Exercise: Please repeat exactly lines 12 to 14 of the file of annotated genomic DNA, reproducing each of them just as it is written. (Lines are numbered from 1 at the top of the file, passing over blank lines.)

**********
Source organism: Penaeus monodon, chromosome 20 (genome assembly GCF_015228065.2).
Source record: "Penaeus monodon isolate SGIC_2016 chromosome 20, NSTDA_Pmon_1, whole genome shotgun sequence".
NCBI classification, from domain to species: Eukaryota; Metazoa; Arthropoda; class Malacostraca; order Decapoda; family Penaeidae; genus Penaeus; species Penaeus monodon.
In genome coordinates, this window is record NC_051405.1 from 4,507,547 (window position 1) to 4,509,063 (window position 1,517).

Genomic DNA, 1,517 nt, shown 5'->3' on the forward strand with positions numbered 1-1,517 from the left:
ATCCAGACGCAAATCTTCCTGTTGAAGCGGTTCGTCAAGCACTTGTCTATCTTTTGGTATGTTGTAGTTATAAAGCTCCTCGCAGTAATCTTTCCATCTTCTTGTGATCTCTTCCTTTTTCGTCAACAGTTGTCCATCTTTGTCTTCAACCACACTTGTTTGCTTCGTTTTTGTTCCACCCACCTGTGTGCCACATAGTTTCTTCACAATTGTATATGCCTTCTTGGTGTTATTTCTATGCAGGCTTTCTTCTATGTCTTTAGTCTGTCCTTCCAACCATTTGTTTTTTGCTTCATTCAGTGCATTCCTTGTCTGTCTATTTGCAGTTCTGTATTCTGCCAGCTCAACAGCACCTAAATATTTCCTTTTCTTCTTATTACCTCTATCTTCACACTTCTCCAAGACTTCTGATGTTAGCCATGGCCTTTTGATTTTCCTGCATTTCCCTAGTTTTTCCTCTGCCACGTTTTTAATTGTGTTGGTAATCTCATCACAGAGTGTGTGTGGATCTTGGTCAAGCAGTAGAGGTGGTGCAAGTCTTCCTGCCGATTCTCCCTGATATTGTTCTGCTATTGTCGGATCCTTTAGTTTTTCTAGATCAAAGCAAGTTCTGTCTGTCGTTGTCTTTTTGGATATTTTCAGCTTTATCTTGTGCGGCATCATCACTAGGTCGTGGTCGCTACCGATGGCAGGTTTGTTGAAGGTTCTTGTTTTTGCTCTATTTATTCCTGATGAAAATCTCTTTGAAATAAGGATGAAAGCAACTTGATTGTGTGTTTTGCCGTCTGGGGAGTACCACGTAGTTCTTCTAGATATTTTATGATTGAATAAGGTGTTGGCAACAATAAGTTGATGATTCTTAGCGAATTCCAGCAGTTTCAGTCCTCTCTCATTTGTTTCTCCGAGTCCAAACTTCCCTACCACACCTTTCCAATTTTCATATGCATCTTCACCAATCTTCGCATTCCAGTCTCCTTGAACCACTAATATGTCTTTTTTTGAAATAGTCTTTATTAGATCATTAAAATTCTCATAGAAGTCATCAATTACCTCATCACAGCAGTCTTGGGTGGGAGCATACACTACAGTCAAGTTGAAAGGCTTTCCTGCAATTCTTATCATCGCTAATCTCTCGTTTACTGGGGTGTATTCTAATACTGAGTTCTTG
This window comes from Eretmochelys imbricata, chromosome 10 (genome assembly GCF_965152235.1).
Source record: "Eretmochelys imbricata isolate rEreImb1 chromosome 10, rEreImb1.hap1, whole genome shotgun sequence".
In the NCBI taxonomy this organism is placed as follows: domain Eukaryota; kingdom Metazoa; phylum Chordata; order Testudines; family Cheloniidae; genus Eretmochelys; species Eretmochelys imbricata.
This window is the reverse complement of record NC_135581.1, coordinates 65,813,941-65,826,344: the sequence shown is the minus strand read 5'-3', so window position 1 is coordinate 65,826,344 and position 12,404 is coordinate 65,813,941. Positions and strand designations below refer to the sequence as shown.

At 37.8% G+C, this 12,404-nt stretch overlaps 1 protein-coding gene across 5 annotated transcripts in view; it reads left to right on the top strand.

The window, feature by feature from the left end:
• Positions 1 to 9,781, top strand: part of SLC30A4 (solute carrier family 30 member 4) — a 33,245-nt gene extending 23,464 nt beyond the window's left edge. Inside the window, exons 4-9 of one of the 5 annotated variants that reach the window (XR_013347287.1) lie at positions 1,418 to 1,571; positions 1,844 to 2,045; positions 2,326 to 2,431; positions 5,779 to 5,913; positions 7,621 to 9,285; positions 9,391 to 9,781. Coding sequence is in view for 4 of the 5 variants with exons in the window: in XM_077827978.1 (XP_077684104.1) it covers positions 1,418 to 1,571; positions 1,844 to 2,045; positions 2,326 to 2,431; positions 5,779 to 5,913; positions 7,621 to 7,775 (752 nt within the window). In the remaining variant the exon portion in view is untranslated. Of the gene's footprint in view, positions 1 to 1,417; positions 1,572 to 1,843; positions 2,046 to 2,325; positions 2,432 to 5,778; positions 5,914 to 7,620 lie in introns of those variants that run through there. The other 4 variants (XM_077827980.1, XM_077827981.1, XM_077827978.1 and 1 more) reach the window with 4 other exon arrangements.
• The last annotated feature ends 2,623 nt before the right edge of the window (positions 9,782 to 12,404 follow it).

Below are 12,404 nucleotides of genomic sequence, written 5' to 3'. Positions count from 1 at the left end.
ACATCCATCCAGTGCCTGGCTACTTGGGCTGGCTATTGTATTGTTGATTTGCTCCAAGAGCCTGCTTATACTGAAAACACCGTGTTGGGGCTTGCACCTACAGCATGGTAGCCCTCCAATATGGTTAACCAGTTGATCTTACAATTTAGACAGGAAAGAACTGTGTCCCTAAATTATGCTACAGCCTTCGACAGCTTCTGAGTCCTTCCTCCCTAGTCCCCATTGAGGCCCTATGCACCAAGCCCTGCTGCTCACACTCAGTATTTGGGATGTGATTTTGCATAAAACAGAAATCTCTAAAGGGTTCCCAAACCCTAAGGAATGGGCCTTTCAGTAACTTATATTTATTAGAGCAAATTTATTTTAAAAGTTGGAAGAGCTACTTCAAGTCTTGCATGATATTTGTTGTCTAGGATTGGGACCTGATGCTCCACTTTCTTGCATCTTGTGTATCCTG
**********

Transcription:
The window, feature by feature from the left end:
• Positions 1 to 9,781, top strand: part of SLC30A4 (solute carrier family 30 member 4) — a 33,245-nt gene extending 23,464 nt beyond the window's left edge. Inside the window, exons 4-9 of one of the 5 annotated variants that reach the window (XR_013347287.1) lie at positions 1,418 to 1,571; positions 1,844 to 2,045; positions 2,326 to 2,431; positions 5,779 to 5,913; positions 7,621 to 9,285; positions 9,391 to 9,781. Coding sequence is in view for 4 of the 5 variants with exons in the window: in XM_077827978.1 (XP_077684104.1) it covers positions 1,418 to 1,571; positions 1,844 to 2,045; positions 2,326 to 2,431; positions 5,779 to 5,913; positions 7,621 to 7,775 (752 nt within the window). In the remaining variant the exon portion in view is untranslated. Of the gene's footprint in view, positions 1 to 1,417; positions 1,572 to 1,843; positions 2,046 to 2,325; positions 2,432 to 5,778; positions 5,914 to 7,620 lie in introns of those variants that run through there. The other 4 variants (XM_077827980.1, XM_077827981.1, XM_077827978.1 and 1 more) reach the window with 4 other exon arrangements.
• The last annotated feature ends 2,623 nt before the right edge of the window (positions 9,782 to 12,404 follow it).